Israel’s Turkish dilemma: To lead with head or heart?

Analysis: Open Knesset debate over officially recognizing Armenian genocide was gut responding to deteriorated Turkish-Israeli ties.

Turkish Prime Minister Recep Tayyip Erdogan_311 (photo credit: Reuters)
Turkish Prime Minister Recep Tayyip Erdogan_311
(photo credit: Reuters)
After listening to Turkish Prime Minister Recep Tayyip Erdogan use Israel as a rhetorical whipping boy for years; after seeing Turkish militants with metal bars attack Israeli commandos enforcing a legal naval blockade of Gaza; after hearing the Turks threaten to deploy warships to accompany another flotilla to Gaza; after watching Ankara unceremoniously show Israel’s ambassador the door; after taking note of Erdogan saying Israel has killed “hundreds of thousands” of Palestinians, the gut simply wants to say, “To hell with Turkey.”
The mind, however, has a different take. It thinks back 10-15 years to the golden age of Turkish-Israel strategic ties and hopes to recapture some of that magic. It says the US is keen on Israel and Turkey repairing their broken relationship because that is something very much in Washington’s regional interest.
RELATED:Opinion: Israel-Turkey relations and the silent revolution
The mind says efforts should be made to stem the negative momentum with Turkey since it is a significant power in the region, whose influence is only growing with the uncertainty of the Arab revolutions throughout the Middle East.
For all those reasons, the mind says there is no reason to gratuitously anger Ankara.
The decision to hold an open debate in the Knesset Education Committee Monday to discuss whether Israel should officially recognize the Armenian genocide was the gut speaking. The position of the Foreign Ministry presented at the committee – that this is a sensitive political issue better left for another day – was the mind having its say.
And while the inability of the Knesset committee to come to a decision indicates that there is not yet a clear winner in this battle between emotion and reason, both of which are legitimate, the Foreign Ministry’s position showed that despite all the affronts and insults Israel has suffered at the hands of Turkey in recent months, Jerusalem still wants to keep the door to Turkey ajar for another day.
Some could argue, with justification, that recognizing as genocide the Turkish murder of 1.5 million Armenians in the waning days of the Ottoman Empire is a moral issue, and that the Jewish people, who have suffered genocide, should be the first to recognize and loudly condemn it when it happens to others.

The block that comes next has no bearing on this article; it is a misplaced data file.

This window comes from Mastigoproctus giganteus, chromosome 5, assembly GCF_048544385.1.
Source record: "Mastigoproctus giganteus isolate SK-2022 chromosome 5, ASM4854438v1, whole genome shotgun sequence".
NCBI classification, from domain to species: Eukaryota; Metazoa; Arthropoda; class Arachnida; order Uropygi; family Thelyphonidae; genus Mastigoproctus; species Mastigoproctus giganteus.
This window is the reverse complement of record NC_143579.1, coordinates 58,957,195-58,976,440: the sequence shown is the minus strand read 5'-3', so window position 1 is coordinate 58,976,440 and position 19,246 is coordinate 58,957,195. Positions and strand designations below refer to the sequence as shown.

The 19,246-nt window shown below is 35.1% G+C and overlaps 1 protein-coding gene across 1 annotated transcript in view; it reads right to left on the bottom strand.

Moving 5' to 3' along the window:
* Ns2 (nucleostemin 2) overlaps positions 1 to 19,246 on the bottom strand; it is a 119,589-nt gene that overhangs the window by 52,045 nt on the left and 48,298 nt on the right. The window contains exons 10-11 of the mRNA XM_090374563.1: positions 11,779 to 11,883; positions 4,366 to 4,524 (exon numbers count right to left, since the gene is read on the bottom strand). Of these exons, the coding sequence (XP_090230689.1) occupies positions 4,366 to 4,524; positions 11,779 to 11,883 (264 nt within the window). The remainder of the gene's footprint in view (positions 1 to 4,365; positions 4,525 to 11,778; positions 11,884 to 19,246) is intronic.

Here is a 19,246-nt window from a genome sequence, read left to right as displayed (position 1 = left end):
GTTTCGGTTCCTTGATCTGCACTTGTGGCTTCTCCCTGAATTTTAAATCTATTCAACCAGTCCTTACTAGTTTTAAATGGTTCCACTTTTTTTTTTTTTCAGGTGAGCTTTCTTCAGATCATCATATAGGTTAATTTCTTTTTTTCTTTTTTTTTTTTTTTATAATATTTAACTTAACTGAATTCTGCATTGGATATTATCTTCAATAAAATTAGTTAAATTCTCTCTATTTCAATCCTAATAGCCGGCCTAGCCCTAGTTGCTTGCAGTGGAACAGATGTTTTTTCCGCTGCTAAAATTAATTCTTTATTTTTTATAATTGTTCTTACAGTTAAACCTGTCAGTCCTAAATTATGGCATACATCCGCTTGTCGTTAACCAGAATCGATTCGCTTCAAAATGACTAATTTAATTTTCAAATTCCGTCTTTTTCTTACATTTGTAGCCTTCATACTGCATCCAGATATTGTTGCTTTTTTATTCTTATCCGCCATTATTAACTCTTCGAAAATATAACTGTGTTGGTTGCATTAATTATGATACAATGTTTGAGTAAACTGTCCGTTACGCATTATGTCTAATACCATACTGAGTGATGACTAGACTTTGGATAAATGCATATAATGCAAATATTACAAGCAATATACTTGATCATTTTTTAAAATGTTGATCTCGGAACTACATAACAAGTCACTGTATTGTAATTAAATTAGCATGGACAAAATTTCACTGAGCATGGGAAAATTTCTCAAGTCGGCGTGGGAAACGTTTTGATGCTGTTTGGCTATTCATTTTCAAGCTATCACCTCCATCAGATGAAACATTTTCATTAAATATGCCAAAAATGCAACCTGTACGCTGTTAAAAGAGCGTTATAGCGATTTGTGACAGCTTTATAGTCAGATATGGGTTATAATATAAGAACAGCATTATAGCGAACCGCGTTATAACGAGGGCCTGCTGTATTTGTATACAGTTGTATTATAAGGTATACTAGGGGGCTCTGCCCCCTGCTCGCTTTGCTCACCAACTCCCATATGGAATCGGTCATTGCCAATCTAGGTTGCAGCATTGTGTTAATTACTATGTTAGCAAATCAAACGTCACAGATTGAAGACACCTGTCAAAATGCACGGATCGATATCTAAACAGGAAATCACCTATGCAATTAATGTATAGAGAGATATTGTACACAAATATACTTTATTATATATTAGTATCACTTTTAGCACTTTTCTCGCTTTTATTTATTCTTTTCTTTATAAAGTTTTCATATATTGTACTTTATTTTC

Besides, this argument could run, what are the Turks going to do in response? Back in 2007, when ADL National Director Abe Foxman merely reversed his organization’s policy and said that what the Turks did to the Armenians was “tantamount to genocide,” Israel was mightily concerned that this could seriously harm Israeli-Turkish ties. But is it really worried today that such a move would harm Israeli-Turkish relations? Isn’t the relationship already at rock-bottom? What more is Turkey going to do? It is illustrative to see how Erdogan reacted when France’s lower house of parliament voted last week to criminalize the denial of the Armenian genocide.
Erdogan proceeded to recall Turkey’s ambassador to France and cancel bilateral political, economic and military activities with France.
He also said French requests for military overflights of Turkey would be dealt with on a case-for-case basis, and warned of future steps.
In effect, he was just taking pages out of a playbook he already used against Israel.
He took those same steps when Jerusalem refused in August to apologize – as he demanded – for the Mavi Marmara incident of May 2010 when nine Turks were killed trying to break the Gaza naval blockade.
The Turks kicked out Israel’s ambassador, stopped military overflights and canceled some military contracts.
Erdogan, as well as Turkish President Abdullah Gul and Foreign Minister Ahmet Davutoglu, bashed Israel from every rooftop, including throughout the Arab world. If that wasn’t enough, Erdogan also threatened a “Plan B.”
So what’s left? Sure, Erdogan could precipitate a military conflict by carrying out his threat to send warships to Gaza, but is that really what Turkey – which has gone from a stated policy of “no problems” with its neighbors, to major problems with Israel, Syria, Cyprus, Armenia and France – wants to do?
It isn’t the fear of an immediate Turkish reaction that motivated the Foreign Ministry’s cautious approach to the Armenian genocide issue, but rather the desire not to burn the bridges with Ankara entirely. It’s one thing for the Defense Ministry to scuttle the sale of advanced intelligence systems to the Turkish Air Force, as was done last week, because of fear that the technology could find its way into Iranian hands, and quite another to take action on the Armenian genocide issue.
The scuttling of the arms pact is a concrete Israeli vote of no confidence and no trust in Erdogan and his government. The Foreign Ministry’s message to walk gently on the genocide issue is an expression of Israel’s hope that “this too shall pass,” that Erdogan won’t be around for ever, and that somewhere down the line it will be possible to repair – though perhaps not fix entirely – the relationship with Ankara. And in that case, the Foreign Ministry is reckoning, it won’t help to have the Armenian genocide issue standing in the way.